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NIH Research Matters

October 15, 2012

Intestinal Mending Depends on Key Protein

Scientists identified a protein that’s essential for mending injuries to the intestinal lining in mice. The finding might have implications for understanding and repairing damage to the human intestinal wall, which can be caused by factors including inflammatory bowel disease, infection and irradiation.

Microscope image shows intestinal lining with areas of dark green cells.

Crypts (dark green) are stem-cell-containing glands that help to regenerate the intestinal lining. Image by Hiroyuki Miyoshi, University of Washington in St. Louis.

The inner lining of the intestines is one of the most-often renewed surfaces in the human body, replenishing itself every 2 to 4 weeks. Lining replacement depends on stem cells stored within indentations called crypts, which are densely scattered across the intestine’s inner wall. When the lining is injured—for example, by infection or inflammation—crypts can be destroyed. Crypts can reappear, but their mechanism for renewal has been unclear.

In the new study, scientists led by Dr. Thaddeus S. Stappenbeck at Washington University in St. Louis took a closer look at the rejuvenation of intestinal crypts in mice. The research was funded in part by NIH’s National Institute of Diabetes and Digestive and Kidney Diseases (NIDDK) and National Cancer Institute (NCI). Their report appeared on October 5, 2012, in Science.

The scientists suspected that new crypts within wounds somehow arose from existing, nearby crypts. To test this idea, the scientists studied mice that had tiny injuries to the lining of the large intestine. The mice had initially lost up to about 300 crypts in the wounded areas. Within 4 days, the scientists found, a thin layer of slow-growing epithelial cells had emerged from nearby crypts and spread over the injured surface. Within 4 more days, an array of channels containing rapidly dividing stem cells had extended from the crypts into the wounded areas. The channels developed little cavities that eventually formed new crypts.

The researchers next wanted to identify the factors driving new crypt formation. They noted that cells adjacent to budding wound channels expressed high levels of Wnt genes. Wnt proteins are signaling molecules known to aid communication between cells. These proteins have been linked to embryo development, tissue regeneration and cancer. Wnt signaling is also known to play a role in intestinal development and to help control intestinal stem cells.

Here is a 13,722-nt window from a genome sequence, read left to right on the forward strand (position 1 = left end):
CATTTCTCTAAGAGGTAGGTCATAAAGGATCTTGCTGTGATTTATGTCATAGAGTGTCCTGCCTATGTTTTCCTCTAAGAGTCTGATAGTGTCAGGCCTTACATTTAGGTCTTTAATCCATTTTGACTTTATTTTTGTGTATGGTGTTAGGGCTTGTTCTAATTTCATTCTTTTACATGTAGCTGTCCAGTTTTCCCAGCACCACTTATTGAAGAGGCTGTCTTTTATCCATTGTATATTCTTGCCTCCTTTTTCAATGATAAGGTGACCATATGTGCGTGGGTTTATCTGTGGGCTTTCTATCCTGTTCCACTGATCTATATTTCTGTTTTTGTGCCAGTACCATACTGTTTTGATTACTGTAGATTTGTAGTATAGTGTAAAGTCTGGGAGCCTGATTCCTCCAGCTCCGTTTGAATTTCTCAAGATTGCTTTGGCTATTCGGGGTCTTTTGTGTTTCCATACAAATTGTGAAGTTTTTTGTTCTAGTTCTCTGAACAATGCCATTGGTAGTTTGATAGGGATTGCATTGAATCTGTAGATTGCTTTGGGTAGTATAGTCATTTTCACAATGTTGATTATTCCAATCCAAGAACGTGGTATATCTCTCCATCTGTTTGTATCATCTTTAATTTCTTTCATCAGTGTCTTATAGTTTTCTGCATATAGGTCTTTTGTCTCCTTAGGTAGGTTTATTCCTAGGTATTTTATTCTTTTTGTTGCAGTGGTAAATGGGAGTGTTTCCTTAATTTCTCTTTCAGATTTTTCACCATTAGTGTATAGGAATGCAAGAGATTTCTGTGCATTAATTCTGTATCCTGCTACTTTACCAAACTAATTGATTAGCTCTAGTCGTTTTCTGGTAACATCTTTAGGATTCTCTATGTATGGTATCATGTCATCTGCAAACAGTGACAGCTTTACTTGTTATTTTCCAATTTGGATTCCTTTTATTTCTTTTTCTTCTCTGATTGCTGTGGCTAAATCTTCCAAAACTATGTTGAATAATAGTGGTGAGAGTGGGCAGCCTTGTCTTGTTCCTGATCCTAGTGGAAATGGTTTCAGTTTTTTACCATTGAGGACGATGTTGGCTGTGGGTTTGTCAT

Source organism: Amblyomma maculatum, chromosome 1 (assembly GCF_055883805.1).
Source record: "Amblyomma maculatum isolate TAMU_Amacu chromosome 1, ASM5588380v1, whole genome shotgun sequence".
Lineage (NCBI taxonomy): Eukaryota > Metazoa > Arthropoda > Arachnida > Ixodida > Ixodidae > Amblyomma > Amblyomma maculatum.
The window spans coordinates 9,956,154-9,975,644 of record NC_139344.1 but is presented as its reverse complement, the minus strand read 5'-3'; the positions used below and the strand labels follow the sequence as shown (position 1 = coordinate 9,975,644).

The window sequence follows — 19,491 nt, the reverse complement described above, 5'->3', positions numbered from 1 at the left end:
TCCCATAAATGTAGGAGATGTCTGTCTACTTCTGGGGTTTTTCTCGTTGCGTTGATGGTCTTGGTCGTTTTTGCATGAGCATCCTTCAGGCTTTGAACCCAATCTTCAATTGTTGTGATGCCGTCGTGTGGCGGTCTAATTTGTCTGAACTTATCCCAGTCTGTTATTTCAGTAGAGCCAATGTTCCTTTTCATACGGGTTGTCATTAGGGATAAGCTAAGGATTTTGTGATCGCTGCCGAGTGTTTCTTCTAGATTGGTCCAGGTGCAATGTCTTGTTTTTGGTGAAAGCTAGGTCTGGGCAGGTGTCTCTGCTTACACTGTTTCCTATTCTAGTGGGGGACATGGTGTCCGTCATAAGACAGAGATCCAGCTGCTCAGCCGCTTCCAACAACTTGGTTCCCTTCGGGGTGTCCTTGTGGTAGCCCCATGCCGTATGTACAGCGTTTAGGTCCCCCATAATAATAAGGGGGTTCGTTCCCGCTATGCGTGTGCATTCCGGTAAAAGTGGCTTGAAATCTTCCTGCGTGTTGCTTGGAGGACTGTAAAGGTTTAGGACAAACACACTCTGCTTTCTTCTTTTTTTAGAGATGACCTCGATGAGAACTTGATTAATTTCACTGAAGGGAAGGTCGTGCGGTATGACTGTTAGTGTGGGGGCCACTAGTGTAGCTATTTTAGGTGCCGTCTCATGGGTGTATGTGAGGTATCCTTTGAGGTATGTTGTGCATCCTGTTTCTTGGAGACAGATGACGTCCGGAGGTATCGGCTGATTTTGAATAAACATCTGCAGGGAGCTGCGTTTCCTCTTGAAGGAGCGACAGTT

A closer analysis showed higher expression of the signaling molecule Wnt5a by certain cells in the wound bed. Wnt5a-producing cells, the researchers found, migrate from the outer surface of the intestine and collect near the wound. Further experiments showed that the Wnt5a protein slows the growth of stem cells within the wound channels, which in turn triggers the creation of new crypts.

To verify the role of Wnt5a in crypt formation, the scientists used specialized mice developed by NCI’s Dr. Terry Yamaguchi. The mice had been bred so that the Wnt5a gene could be switched off in specific tissues. When the gut lining was damaged and the gene turned off, wound channels formed as expected, but they did not create new crypts. The results suggest that Wnt5a is essential to crypt formation.

“Inflammatory bowel disease can destroy huge stretches of the lining, including the crypts,” says Stappenbeck. “It’s important to better understand how the crypts are replaced.” The scientists note that their findings might also be relevant to other Wnt-related processes, including hair follicle formation and cancer development.

—by Vicki Contie

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Reference: Science. 2012 Oct 5;338(6103):108-13. doi: 10.1126/science.1223821. Epub 2012 Sep 6. PMID 22956684.

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Editor: Harrison Wein, Ph.D.
Assistant Editors: Vicki Contie, Carol Torgan, Ph.D.

NIH Research Matters is a weekly update of NIH research highlights from the Office of Communications and Public Liaison, Office of the Director, National Institutes of Health.

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This page last reviewed on December 3, 2012

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